Making Sure Your Will and Your Wishes Are Met

In 2005, Edwin Fisher executed a Will which established two trusts for the benefit of his wife.  The trusts were established to minimize death taxes upon their deaths.  His wife predeceased him.  He died in 2008.  The remainder of one trust was to be distributed among a variety of charities.  The other trust was to be distributed among a number of nieces and nephews.

Unfortunately, due to a decline in the stock market, there were not enough assets to fund the bequests to the charities in the first trust and nothing left in the second trust. A suit was commenced by the Executor to obtain permission to distribute everything to the beneficiaries of the first trust.  The nieces and nephews filed an action of their own. After a trial, the court stated that the funds in the estate would be distributed pro rata among the charities and the nieces and nephews.  It did so by invoking what is known as the doctrine of probable intent.  Although the Will clearly did not provide for same, the Court stated its belief that Mr.Fisher would have wanted all parties included.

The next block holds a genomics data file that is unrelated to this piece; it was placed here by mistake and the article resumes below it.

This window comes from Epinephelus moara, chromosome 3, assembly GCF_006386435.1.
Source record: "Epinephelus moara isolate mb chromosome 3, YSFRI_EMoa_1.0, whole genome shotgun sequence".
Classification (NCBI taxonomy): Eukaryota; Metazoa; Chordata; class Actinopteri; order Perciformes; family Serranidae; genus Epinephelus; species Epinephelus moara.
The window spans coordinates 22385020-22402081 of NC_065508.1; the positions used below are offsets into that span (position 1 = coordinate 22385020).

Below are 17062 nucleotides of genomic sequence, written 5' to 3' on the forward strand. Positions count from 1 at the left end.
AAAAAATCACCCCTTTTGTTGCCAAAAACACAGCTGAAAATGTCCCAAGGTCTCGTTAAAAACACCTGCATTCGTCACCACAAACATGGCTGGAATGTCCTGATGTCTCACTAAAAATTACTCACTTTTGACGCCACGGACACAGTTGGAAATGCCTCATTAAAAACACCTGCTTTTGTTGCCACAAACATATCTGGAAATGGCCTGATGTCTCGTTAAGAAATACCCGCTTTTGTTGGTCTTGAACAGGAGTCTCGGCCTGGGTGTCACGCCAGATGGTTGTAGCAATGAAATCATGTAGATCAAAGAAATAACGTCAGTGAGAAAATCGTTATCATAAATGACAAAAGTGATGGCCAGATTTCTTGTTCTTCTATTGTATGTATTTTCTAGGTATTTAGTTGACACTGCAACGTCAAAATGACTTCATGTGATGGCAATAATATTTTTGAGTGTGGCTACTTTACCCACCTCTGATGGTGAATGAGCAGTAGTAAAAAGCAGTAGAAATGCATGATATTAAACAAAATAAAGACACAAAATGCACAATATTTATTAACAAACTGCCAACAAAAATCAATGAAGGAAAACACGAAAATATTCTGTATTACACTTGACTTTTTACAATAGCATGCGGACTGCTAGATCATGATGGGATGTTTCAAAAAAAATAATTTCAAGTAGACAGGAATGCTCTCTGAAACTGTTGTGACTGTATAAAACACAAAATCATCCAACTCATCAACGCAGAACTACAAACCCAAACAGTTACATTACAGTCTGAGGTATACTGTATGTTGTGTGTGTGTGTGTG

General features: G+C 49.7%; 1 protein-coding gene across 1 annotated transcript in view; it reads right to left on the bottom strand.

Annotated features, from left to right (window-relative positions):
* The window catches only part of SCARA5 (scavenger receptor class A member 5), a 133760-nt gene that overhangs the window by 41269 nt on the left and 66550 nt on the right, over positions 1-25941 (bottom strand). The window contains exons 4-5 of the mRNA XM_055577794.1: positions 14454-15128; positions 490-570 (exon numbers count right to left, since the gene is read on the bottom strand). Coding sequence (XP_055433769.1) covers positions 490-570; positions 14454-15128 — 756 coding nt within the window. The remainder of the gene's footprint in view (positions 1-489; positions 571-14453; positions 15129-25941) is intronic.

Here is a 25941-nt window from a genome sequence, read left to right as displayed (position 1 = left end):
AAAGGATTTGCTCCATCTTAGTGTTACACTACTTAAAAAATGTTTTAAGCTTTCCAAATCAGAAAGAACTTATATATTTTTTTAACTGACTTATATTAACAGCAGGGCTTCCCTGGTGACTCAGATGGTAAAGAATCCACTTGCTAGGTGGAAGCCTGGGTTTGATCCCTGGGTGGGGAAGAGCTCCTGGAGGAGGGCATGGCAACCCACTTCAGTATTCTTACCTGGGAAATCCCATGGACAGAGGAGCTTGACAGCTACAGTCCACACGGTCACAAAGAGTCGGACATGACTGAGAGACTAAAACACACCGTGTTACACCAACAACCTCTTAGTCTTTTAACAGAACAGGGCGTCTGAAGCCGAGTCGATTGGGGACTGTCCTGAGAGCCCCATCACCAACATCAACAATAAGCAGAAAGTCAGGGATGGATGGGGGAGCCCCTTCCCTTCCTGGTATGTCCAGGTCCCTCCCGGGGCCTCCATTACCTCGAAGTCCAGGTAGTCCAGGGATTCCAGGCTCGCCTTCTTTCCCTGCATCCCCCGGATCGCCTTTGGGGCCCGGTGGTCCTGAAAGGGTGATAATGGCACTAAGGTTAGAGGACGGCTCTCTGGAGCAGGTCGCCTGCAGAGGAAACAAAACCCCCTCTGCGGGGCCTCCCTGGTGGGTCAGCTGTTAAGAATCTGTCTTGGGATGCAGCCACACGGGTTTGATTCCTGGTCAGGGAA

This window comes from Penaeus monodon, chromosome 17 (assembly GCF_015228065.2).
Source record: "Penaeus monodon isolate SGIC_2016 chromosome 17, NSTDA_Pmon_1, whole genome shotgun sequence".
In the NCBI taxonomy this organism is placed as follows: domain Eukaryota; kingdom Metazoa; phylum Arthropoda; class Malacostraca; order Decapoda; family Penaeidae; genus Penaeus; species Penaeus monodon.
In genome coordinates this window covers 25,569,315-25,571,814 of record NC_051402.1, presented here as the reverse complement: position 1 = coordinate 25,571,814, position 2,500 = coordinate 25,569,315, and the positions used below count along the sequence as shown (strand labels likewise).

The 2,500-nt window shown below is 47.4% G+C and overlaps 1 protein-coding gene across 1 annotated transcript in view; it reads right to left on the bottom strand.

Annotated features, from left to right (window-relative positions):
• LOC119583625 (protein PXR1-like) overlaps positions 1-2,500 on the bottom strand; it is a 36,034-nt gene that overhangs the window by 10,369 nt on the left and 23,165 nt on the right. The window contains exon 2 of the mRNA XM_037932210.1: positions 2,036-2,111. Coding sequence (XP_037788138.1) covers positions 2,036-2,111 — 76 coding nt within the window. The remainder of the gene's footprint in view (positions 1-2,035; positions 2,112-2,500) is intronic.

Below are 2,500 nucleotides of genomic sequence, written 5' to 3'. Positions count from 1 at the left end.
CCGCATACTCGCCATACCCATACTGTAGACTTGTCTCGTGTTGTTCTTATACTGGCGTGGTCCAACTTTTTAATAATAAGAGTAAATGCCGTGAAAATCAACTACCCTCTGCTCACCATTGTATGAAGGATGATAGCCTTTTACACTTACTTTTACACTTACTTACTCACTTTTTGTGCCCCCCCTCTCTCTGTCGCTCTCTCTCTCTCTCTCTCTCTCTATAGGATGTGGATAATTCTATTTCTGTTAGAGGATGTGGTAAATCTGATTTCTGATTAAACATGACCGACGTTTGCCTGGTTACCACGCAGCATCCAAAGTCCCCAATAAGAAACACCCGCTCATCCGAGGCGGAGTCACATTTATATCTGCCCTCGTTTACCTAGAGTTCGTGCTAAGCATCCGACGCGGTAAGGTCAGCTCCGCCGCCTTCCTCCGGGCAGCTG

Based on a review of the case, this may have been a reasonable result.  However, this result came after a massive expenditure of counsel fees and court costs.

The case exemplifies that Wills must be drafted to incorporate not only the circumstances of the day but the future as well.  Proper drafting must also reflect that many assets are owned outside of the estate which typically passes through the Will.  In order to insure that one’s wishes are truly met when he or she executes a Will, proper advice needs to be provided to respond to changes his of her financial and personal background.


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